I smiled for a good chunk of the book. I loved the chemistry between these two. There were a lot sexually charged scenes but the sex scenes were pretty scarce but it wasn't a problem for me. Then 6 1/2 - 7 hours in and things went down hill. I hoped it wouldn't be drawn out. Anne confesses her love pretty early and I liked that. She accepted that Harry wasn't there yet but had hope that he would grow to love her. Truly, he showed signs of caring if not loving her. I thought that things were on the up and up.
Then the heroine finds herself in a compromising position and Harry offers to marry her but suddenly, she can no longer accept that he's not in love with her and flat out refuses him. She assumes that he only wants to marry her to save her reputation. Her greatest fear is that he will be resentful and regret his sacrifice. I will allow that her mother put a lot of garbage in her head and I will also allow Harry totally bungled things up when he attempted to explain himself but I expected Anne to "SEE" Harry's feelings as she did with the spectacles.
She doesn't see. She assumed that she knew his feelings and acted, like the rash Anne everyone knew her to be. She concocted a ridiculous idea to 'save' Harry from the marriage by doing something so despicable and heartless, I couldn't forgive it. She took his past hurt and fears and used it as a weapon. I felt devastated for Harry. Anne was miserable too but she'd made the sacrifice so that Harry could pursue what she THOUGHT he wanted so I had little sympathy for her. Then in a turn of even more ridiculousness, Harry blames himself for the way that ANNE treated him, say what? My sigh shook the rafters at this point.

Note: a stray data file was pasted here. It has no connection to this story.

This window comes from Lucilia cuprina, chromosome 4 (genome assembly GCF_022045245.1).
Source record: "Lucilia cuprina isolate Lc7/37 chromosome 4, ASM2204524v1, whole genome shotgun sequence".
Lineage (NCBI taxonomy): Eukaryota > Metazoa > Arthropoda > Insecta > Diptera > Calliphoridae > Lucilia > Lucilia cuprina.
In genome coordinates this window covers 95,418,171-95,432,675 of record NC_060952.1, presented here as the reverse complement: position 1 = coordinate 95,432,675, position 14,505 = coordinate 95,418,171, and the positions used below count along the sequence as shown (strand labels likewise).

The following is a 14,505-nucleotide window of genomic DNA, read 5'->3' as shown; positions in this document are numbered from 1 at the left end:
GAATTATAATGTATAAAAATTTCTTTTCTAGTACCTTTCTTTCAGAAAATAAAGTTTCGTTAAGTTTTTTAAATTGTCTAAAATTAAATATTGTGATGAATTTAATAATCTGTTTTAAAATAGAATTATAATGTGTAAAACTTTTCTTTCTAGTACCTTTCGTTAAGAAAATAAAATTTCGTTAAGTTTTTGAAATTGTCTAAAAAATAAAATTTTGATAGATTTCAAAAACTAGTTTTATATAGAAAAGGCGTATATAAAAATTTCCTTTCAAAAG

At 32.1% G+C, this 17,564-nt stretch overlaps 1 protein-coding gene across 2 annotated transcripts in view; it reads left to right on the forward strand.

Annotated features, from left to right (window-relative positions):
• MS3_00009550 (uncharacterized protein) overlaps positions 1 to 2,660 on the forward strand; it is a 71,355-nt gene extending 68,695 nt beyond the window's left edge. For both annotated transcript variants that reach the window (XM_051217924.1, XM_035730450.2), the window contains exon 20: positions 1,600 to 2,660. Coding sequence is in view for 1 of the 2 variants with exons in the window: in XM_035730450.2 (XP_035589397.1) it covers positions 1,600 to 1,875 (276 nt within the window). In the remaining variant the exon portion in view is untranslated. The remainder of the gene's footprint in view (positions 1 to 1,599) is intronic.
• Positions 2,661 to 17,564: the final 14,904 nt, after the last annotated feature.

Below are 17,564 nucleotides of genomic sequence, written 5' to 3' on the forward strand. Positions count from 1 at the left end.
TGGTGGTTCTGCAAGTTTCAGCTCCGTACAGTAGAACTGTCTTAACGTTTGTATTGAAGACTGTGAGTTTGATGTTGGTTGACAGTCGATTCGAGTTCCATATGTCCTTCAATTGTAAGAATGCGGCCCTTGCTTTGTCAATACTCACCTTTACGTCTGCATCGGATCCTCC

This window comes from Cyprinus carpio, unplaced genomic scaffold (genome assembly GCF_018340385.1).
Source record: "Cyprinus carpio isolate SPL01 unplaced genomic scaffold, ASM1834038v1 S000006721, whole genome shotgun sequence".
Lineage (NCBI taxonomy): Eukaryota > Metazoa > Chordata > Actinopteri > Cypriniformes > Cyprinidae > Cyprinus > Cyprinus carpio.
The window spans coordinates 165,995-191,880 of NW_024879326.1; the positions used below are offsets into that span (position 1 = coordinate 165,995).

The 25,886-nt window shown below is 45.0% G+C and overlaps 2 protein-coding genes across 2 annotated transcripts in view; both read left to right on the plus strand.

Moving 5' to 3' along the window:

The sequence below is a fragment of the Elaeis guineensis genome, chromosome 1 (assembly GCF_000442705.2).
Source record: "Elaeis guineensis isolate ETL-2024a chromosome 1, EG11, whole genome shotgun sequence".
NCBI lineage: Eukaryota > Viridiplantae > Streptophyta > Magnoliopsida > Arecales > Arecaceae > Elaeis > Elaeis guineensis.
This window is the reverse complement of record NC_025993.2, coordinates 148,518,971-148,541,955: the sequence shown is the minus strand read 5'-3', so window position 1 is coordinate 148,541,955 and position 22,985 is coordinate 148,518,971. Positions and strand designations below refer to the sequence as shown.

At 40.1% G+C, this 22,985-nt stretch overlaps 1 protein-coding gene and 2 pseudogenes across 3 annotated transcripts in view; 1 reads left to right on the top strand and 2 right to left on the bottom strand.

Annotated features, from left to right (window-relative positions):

Of course it always works out in the end so I won't get into the HEA. I was disappointed in Ms. Caldwell as she is a great writer and unique IMO. I felt that she could have created a better ending, not the usual historical romance cliche(s) of self-sacrifice, assumptions, longing and angst. You know, woman goes into relationship or partnership in this case with NO expectation of love > falls in love > hero wants to marry her for one reason or another > heroine flat out refuses because he doesn't love her. Another one of those sighs.
Even still I'm rating this book a 4. The first 6/12 - 7 hours were that good. If the angst fest hadn't gone on so long, this would easily be a 5 star read. The writing and characters were great, the buildup to the climax was too drawn out so 4 stars it is. 4 stars for Tim Campbell's narration. He wasn't bad, better than I've remembered him in the past. He does male voices better of course but held his own with female voices too.
Despite my criticisms, I know that the angst is part of the HR genre but sometimes you can't help but want something different. Bottom line, you will like this book, perhaps the drawn out self-sacrificing portions won't get under your skin as it did mine. I still highly recommend it--especially if you read the first book of the series. Chrisi Caldwell is easily becoming a go to author for me.
- The Duchess